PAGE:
Exorcism of Little Billy Wagner

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Exorcism of Little Billy Wagner

Updated: Oct 15, 2019


I received a free copy of this book from Booktasters in exchange for an honest review.


The Exorcism of Little Billy Wagner by Francis J. Flynn is a surprisingly amusing novel. When 12 year-old Little Billy Wagner (who isn’t exactly little) starts showing signs of demonic possession, his parents don’t know what to do. Doctors can’t seem to figure out the problem, so his parents seek out assistance from the Catholic Church. The Archbishop (always in capitols) is ever vigilant in the war against Satan, and he’s ready to lend a helping hand. He assigns Father Leopold Mackenzie to determine if the boy is indeed possessed. But Father Leo has his hands full. He’s focusing on getting back to a parish in Bolivia where he worked in the past with another priest and his domesticated llama, Monty. Veronica, a beautiful new convert, often distracts him from his priestly work. Monsignor Krebs foists his duties onto Father Leo, so that he can drink and watch classic movies all day. When Father Leo visits with Little Billy, he determines that possession does seem likely, but to follow protocol, he wants to get an independent evaluation, turning to a strange Jesuit psychiatrist, Father Caspar Wieland, MD/PhD/SJ. But The Archbishop has other plans. He gathers an exorcism team, including Monsignor Krebs, also known as Krazy Krebs due to his actions during The River City Delirium Tremens Burro Incident, and prepares to present his case to the Vatican. Father Leo races to gather the appropriate evidence while The Archbishop rushes to prevent the devil from gaining traction in the heartland of America.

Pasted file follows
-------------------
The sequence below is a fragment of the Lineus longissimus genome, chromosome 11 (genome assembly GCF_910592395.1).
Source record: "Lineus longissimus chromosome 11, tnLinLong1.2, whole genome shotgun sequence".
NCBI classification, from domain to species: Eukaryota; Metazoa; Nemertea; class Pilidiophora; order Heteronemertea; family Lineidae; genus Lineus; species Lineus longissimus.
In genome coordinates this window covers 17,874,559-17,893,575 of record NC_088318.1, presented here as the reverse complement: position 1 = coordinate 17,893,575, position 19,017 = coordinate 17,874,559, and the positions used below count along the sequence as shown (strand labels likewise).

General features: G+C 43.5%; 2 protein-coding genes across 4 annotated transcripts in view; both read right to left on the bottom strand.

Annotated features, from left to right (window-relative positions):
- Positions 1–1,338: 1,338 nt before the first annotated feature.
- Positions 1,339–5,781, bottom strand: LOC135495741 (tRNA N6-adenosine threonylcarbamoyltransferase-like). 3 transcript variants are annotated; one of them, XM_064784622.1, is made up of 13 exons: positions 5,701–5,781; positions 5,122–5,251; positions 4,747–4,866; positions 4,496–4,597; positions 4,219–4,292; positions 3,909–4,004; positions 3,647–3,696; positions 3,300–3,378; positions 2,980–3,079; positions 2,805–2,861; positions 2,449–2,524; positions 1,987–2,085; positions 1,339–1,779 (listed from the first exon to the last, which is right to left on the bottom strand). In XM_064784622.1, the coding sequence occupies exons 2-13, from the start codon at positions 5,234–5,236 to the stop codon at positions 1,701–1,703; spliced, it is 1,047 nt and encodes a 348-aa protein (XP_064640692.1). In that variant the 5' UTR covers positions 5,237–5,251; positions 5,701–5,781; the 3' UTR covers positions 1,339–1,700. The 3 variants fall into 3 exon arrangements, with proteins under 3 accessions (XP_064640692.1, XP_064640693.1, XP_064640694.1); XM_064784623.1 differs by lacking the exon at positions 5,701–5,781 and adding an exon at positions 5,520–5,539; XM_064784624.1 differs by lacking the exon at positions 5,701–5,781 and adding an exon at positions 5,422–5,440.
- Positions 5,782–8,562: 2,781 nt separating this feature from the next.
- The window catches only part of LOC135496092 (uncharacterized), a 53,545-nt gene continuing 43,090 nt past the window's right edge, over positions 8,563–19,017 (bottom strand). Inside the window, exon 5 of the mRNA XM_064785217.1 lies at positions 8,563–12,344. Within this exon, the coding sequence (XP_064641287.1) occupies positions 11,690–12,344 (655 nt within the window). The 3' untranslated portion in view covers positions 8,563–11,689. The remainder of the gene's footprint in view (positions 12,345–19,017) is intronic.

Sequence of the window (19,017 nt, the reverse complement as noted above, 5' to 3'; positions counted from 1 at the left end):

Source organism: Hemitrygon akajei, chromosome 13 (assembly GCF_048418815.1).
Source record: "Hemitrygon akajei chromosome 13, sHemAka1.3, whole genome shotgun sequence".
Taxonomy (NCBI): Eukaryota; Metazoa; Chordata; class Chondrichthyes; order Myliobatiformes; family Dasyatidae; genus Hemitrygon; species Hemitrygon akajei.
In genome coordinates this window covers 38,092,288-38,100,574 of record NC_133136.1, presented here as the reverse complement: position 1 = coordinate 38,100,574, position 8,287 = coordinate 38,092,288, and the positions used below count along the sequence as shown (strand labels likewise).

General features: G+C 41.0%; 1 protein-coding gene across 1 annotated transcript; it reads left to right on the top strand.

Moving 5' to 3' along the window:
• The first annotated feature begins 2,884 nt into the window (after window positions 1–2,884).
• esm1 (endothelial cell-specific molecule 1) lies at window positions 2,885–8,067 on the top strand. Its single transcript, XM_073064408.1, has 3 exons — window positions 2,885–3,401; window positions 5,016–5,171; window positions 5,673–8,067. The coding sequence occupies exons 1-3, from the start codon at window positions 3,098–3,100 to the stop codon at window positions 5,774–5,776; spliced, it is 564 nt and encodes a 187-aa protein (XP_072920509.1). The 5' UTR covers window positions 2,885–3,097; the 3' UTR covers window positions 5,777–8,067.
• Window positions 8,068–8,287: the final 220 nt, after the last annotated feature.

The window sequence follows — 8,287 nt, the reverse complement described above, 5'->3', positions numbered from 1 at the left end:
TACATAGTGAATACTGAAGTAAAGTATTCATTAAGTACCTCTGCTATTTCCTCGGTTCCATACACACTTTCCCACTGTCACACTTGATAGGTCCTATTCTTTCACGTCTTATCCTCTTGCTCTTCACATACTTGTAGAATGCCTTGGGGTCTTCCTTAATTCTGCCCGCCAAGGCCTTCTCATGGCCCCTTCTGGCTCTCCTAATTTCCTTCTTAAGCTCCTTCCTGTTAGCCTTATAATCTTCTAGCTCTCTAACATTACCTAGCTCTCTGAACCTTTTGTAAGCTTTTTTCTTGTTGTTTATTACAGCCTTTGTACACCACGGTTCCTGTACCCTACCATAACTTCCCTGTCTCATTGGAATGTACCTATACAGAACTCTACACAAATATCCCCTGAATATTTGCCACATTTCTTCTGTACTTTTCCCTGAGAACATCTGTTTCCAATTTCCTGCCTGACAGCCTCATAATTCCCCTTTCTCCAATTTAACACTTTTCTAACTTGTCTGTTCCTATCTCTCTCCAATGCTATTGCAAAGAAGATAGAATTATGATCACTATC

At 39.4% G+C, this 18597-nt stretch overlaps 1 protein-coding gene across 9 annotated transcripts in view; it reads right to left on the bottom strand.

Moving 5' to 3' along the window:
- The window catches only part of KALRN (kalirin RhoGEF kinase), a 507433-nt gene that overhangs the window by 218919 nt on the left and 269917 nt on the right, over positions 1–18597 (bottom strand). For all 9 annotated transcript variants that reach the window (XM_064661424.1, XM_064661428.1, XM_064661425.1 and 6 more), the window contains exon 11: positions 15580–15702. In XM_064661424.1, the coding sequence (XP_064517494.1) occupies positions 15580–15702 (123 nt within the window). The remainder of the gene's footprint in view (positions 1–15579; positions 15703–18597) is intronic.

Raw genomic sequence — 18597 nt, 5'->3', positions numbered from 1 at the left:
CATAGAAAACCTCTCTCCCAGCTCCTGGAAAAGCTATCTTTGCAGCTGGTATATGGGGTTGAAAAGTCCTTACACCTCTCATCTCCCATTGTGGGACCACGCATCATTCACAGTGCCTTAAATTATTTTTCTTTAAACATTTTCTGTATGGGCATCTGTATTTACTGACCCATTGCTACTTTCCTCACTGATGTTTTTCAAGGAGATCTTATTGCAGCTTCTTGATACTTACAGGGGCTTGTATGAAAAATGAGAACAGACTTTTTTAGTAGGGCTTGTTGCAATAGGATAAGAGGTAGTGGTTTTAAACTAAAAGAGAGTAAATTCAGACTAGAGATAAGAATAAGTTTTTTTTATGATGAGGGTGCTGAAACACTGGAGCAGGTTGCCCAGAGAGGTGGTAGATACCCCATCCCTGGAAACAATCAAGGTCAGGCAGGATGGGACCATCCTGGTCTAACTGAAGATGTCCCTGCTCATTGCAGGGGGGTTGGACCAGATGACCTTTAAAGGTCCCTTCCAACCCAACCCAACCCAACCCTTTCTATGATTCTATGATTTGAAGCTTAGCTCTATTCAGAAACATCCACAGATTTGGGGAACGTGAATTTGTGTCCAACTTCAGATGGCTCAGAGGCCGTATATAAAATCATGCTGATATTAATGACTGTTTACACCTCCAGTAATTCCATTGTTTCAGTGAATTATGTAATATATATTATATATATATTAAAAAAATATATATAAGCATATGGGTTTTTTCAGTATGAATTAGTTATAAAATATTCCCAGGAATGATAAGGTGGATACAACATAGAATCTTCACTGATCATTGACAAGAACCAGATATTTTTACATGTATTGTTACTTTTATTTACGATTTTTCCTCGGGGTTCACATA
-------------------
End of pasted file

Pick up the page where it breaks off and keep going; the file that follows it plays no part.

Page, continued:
I love the way the author described things:


“The Archbishop was a jowly man. His jowls had jowls. He was shorter than average, with a heavy plinth of a body, nearly parted, thinning white hair; lusterless blue eyes, and wire-rimmed glasses. He reminded one of a no-neck high-school football coach (who sold life insurance on the side).”


“The gently rolling waters reflected the dark forest green of the overhanging tress and the golden rays from the noon sun high above. The foliage of the intertwining trees almost blocked out the urban landscape behind them. The forest was not just teeming with one shade of green, but there were lighter Kelly greens on the willowy leaves that draped into the water, dark olive green on the elm and oak leaves, and pine green on the tall scraggly conifers.”


Often, the author made me laugh by altering common names of places or people, such as describing one character as working at a popular chain restaurant called “Orangebee’s” or a popular movie made depicting an exorcism starring “Drew Tarrymore.”


I did note a number of spelling and grammar errors, and inconsistencies in the writing, such as alterations in the spelling of one character’s name from “Caspar” to “Casper” throughout the book. There is a connection made between Wiccan practices and devil worship, but as far as I know, there is no actual connection between the two. Overall, the book is a great read. I tend not to enjoy books about supernatural forces or church politics, but since the book also had a humorous overtone, I gave it a chance. I’m glad I did, because this was an enjoyable read. I give this book a rating of 4 out of 5 stars and would highly recommend it. It had surprisingly funny content, most of the characters were likable, and there were some surprising twists.


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